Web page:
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Qiaoyan Hu with her poster presentation at the recent American Urological Association meeting. Hu is the statistician for the Urological Research Foundation and for Dr. Catalona’s research collaborations.
The AUA (American Urological Association) is outraged at the USPSTF’s failure to amend its recommendations on prostate cancer testing to more adequately reflect the benefits of the prostatespecific antigen (PSA) test in the diagnosis of prostate cancer.

Prostate cancer is among the most genetically influenced cancers. Out of the millions of possible SNPs that exist in the human genome; so far, approximately 40 have been associated with prostate cancer risk, and this study looked at 36 of those.

Previous studies have established differences in prostate cancer incidence rates among different ethnic groups. For example, in the U.S., the incidence rate per 100,000 population is 231 in African Americans, 143 in Caucasians, 127 in Hispanics and 80 in Asians.

Baseline Differences

Genetic fingerprints representing the frequencies of the 36 prostate cancer risk alleles among three races.:

The pink line is for African Americans; the blue line is for Caucasians; and the yellow one is for Hispanics.

The patterns of three lines are different: 34 out of 36 SNPs are significantly different in the allele frequencies based upon race, with the exception of 2 SNPs on chromosome 8q24.

African American men had the highest frequencies for about 45% of these SNPs. Caucasian men had the highest frequencies for about 30% of these SNPs. For the other 25% of these SNPs, Hispanic men had the highest frequencies.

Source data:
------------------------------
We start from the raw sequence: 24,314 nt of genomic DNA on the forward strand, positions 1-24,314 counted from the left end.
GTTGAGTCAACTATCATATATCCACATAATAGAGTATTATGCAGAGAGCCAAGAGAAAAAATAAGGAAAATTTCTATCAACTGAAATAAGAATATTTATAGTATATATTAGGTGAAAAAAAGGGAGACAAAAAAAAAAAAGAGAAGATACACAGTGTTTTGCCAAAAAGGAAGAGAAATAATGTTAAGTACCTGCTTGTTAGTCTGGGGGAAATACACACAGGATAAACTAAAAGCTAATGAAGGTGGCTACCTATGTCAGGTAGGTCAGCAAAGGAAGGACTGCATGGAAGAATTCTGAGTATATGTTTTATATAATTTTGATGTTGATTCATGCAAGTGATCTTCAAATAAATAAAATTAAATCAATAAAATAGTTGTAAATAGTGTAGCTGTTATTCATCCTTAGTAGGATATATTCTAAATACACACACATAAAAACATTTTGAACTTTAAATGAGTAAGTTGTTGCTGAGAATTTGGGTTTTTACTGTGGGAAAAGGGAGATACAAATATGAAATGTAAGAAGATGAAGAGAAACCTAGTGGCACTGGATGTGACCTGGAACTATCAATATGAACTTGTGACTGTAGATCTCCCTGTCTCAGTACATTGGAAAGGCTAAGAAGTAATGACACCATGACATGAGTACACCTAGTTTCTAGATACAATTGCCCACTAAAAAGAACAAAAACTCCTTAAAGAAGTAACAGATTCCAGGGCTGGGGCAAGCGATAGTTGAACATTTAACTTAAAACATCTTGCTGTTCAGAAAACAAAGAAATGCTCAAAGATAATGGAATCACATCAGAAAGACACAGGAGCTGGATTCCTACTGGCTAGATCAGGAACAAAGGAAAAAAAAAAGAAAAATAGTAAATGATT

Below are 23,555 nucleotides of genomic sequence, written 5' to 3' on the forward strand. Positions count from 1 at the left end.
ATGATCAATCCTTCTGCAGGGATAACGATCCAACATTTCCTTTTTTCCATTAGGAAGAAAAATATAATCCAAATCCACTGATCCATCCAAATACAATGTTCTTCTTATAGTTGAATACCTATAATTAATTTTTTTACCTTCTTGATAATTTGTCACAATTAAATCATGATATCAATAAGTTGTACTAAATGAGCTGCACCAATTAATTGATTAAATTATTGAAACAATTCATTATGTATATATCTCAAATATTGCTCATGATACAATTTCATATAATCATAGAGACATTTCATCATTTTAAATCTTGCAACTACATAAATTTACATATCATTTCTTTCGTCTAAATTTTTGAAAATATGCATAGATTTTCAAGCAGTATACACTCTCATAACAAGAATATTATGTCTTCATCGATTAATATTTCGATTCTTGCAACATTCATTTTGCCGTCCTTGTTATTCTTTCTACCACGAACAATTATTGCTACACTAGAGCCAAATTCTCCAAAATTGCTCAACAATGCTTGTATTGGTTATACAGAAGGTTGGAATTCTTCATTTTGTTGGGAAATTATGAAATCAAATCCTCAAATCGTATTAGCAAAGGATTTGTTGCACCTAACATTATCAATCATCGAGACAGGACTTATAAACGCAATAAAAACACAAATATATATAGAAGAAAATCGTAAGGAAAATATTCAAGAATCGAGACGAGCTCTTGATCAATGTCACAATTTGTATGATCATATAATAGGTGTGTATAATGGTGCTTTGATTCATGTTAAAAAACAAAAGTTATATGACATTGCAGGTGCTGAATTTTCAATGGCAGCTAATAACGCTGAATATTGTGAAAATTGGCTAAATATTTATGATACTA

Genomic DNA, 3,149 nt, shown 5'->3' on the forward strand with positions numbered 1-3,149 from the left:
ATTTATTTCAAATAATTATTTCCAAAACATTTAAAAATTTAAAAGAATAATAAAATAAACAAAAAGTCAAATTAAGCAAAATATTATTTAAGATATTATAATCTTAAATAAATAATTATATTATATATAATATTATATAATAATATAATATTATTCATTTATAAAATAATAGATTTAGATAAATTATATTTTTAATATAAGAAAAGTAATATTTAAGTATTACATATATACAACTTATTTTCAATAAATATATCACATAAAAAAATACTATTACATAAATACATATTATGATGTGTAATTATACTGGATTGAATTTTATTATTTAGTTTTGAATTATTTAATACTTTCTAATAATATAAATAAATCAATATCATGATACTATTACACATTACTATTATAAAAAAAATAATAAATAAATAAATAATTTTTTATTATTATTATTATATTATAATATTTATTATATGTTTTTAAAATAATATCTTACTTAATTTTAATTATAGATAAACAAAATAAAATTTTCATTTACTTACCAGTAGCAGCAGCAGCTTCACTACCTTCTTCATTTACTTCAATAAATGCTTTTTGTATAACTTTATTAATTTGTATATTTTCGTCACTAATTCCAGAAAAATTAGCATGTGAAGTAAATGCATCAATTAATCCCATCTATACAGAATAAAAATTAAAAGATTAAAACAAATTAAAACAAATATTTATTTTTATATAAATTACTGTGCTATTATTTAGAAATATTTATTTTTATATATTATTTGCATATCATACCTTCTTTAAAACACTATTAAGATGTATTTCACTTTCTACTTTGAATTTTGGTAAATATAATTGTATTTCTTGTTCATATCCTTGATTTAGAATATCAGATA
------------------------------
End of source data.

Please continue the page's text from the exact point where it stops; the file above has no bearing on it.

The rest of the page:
The goal of this study was to determine the relative baseline differences in the frequency of prostate cancer susceptibility alleles in healthy men of difference ethnic groups.

Two thousand healthy volunteers were included in the study and genotyped for 36 prostate cancer risk SNPs.

African Americans were carriers of significantly higher average number of total risk alleles compared to Caucasian and Hispanic men. These rates correspond roughly with the incidence rates of prostate cancer in the U.S. population.

SNP is a change (a variant) in which a single base in the DNA differs from the usual base at that position. It occurs when a single nucleotide (building block of DNA) is replaced with another. It can be thought of as the location of the change.

Allele: is one of the altered forms of any segment of a chromosome. It can be thought of as the actual code or letter change.

Researchers look at specific DNA codes of known genes and variations within these genes called alleles.

Most people have seen the very long and involved list of alphabet letters that represent a genetic code. In one area a part of a code might be CCAT but in a substantial number of men with prostate cancer, that code area is CAAT.

The place where the changed code is spotted is the SNP and, in the example above, in the second letter: C to A) is the allele variation.

Because the majority of genetic studies that established risk alleles are performed in white men, there are almost certainly many other risk SNPs that are found in African Americans, Hispanics and Asians that have not bee tested in our studies.

Conclusion

The frequencies of prostate cancer risk alleles differ by ethnic groups, and these differences probably account for some of the differences in prostate cancer incidence rates in the U.S. population.

AUA Poster Presentation: Prostate Cancer Risk Alleles Are Present at Significantly Different Frequency in Healthy Volunteers of Different Races: Qiaoyan Hu; Brian T. Helfand, MD, PhD; Stacy Loeb, MD; Nikola A. Baumann, MD; William J. Catalona, MD

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